Duke’s Zion Williamson is Sporting News Player, Freshman of the Year | NCAA Basketball
He has missed six games now, and yet, as each one passed, Zion Williamson’s stature as a college basketball player somehow grew even more profound. With him, the Duke Blue Devils were an overwhelming force that blew out Kentucky, swept Virginia and frightened Louisville into surrendering a 23-point lead. Without him, they have been a .500 team.
It’s not often a player who misses 16 percent of his team’s season is considered for an honor as prestigious as Sporting News Player of the Year. An award that dates back 76 years — and that has been the property of George Mikan, Oscar Robertson, Michael Jordan and Jalen Brunson — ordinarily is presented to a player who has dominated a season with his presence.
Williamson, oddly, also reigned over this one with his absence.
“He’s always meant a lot, both on the court and off the court,” Duke junior forward Jack White told Sporting News. “Off the court, he’s one of the nicest guys I’ve ever met, funny guys, and just a great teammate. As good of a player as he is on the court, he’s just as good off the court. Obviously we miss him and what he brings on the court.
“He’s an unbelievable player. What he does for us, just his versatility, his relentlessness, his willingness to fight and win is pretty tough to match.”
Williamson also is the Sporting News Freshman of the Year, an honor won last season by Oklahoma’s Trae Young. It was not terribly difficult to reach this conclusion, given Williamson also was superior to all the seniors, juniors and sophomores.
“He’s better than I thought he would be,” Coach Mike Krzyzewski told Fox Sports’ Evan Daniels. “This guy is an amazing kid. He’s upbeat all the time, and he’s been a great worker. Everyone sees him as a dunker and how high he can jump, but he’s an incredible athlete in lateral quickness. His feet, great hands, his ability to second jump and move side to side. I didn’t know all those things. I knew he could really jump, and he was going to be really good.”
When he played — from the night he stormed into the nation’s basketball consciousness in Duke’s destruction of Kentucky with 28 points, seven rebounds and a court-length bounce pass that looked like something out of an “Avengers” movie to the moment he burst through his shoe like the Incredible Hulk — Zion presented himself as a force never before seen at the Division I level. He produced numbers that seemed impossible, such as his 75 percent shooting on 2-point attempts. He produced moments that seemed inhuman, such as his flying close-out to reject a long-distance jumper from Virginia star De’Andre Hunter.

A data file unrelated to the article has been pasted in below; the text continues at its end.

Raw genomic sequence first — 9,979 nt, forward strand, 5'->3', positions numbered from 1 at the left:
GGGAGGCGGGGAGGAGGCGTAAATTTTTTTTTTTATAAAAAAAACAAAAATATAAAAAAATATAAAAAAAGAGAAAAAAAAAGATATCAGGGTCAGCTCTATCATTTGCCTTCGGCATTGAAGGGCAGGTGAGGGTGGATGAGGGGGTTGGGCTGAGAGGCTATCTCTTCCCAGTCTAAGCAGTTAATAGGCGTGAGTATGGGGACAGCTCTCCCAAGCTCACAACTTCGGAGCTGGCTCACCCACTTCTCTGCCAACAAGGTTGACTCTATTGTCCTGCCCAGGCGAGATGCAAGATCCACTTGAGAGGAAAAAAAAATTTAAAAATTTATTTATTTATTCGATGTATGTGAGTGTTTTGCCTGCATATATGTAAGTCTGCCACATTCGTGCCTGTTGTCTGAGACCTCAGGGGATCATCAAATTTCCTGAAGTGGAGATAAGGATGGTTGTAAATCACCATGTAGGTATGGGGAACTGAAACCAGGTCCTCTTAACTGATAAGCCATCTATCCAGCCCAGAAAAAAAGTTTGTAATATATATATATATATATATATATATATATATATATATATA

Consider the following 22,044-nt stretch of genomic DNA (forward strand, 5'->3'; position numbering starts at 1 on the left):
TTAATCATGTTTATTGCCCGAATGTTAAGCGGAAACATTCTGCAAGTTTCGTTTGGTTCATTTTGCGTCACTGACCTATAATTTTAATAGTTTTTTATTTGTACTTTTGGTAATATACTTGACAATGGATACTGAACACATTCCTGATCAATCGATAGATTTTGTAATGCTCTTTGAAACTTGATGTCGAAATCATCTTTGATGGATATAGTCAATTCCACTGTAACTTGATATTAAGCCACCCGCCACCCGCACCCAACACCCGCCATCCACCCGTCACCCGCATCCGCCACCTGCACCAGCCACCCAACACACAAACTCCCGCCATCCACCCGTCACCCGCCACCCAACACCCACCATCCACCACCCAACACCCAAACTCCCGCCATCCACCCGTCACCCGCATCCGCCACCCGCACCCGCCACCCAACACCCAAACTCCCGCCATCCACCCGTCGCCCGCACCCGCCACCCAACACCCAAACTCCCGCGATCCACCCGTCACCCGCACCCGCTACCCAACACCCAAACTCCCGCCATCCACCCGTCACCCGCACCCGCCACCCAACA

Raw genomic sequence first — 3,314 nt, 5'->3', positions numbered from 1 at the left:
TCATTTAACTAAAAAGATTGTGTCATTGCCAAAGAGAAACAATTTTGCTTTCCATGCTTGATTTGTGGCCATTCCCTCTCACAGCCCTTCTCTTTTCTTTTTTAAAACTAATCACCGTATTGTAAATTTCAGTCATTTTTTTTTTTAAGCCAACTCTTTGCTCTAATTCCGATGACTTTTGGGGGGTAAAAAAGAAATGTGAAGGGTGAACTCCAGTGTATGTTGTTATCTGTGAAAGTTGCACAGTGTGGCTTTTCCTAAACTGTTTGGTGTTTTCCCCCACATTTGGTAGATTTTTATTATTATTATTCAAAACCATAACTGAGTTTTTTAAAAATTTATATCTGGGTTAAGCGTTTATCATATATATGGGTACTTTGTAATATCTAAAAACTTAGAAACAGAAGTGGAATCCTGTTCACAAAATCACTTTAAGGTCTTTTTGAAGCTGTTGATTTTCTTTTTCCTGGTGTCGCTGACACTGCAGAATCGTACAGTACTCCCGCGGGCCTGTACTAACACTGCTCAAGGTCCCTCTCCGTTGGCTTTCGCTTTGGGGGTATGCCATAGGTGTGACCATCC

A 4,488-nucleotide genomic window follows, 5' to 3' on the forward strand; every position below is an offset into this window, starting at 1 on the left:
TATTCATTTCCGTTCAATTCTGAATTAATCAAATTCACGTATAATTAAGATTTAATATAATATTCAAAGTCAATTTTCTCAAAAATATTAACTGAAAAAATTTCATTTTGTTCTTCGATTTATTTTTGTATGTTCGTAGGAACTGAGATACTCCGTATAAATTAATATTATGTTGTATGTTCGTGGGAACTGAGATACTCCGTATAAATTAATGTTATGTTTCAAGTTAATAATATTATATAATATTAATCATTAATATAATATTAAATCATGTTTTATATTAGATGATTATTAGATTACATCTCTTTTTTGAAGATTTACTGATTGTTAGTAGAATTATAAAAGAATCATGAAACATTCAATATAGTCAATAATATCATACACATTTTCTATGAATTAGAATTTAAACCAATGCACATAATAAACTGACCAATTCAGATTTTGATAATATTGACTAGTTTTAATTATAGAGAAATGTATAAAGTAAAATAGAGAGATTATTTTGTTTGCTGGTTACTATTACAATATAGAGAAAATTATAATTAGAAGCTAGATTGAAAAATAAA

He scored 18 points, passed for five assists, grabbed three steals and three blocks in that win at UVA. He didn’t foul once. In the first meeting, it was 27 points, nine rebounds, two steals and a block. He was 10-of-16 from the field against the nation’s No. 3 defense. He scored 32 against N.C. State. He had 17 rebounds against Boston College.
In short, he has been at the heart of Duke’s success on both offense and defense. When the Devils recovered from 23 points down inside the final 10 minutes at Louisville, Cardinals players actively turned away from challenging him even though he was wearing four personal fouls at the time.
Zion has played with a captivating, infectious zeal that endeared him not only to coaches, teammates and Duke fans, but also to professional scouts eager to employ him and agency representatives who flocked to his games.
Honestly, even his opponents speak of Zion with reverence.
“His ability to rebound, to carve out space is what jumps off the page,” Pitt assistant coach Jason Capel told SN. “But the kid competes. He plays with a passion. When you see him in person, just how big he is, how fast he is and how explosive he is, and the fact he has a motor, that’s a scary combination in college basketball.”
We hope you’re impressed we made it this far without reminding you just how big he is. For the record, Zion is listed at 6-7, 285 pounds. It never has seemed possible that someone built like an NFL defensive end should be able to play the game as though he’d borrowed David Thompson’s hops, Dominique Wilkins’ flair and Blake Griffin’s manic intensity. This is what we’ve seen, though.
He has averaged 21.6 points and 8.8 rebounds. Those numbers are depressed by the fact that his appearance in the first North Carolina game, Feb. 20, counts against him, even though he lasted a half-minute before his injury occurred. That cost Zion nearly a point off his scoring average and almost half a rebound.
It hardly matters. As impressive as the numbers can be — oh, yeah, one more: Duke has lost only twice when he made a full appearance — the story of Zion is one told through accounts of his uncommon feats. If he were born a half-century earlier, he would have inspired some sort of unforgettable nickname like Clyde, Pearl or Pistol. His exploits would be discussed on playgrounds and over beers and would gradually grow more extravagant as the stories were repeated.
Instead, he arrived on this earth in July 2000 (my goodness, he won’t turn 19 until his freshman year at Duke is complete) and his parents wisely gave him his own unforgettable first name that need not be usurped. And his fame does not broaden through worth of mouth. He has Instagram and YouTube to spread the gospel of his wondrous deeds. Video does not romanticize his many feats, but the reality inherent in the medium somehow accentuates the anomaly that is Zion.
“Obviously we miss him,” teammate Cam Reddish told SN. “He’s one of the best players in the world right now.”
OK, so maybe Zion’s legend is enhanced by the spoken word.
Sporting News’ Blair Berry contributed to this report.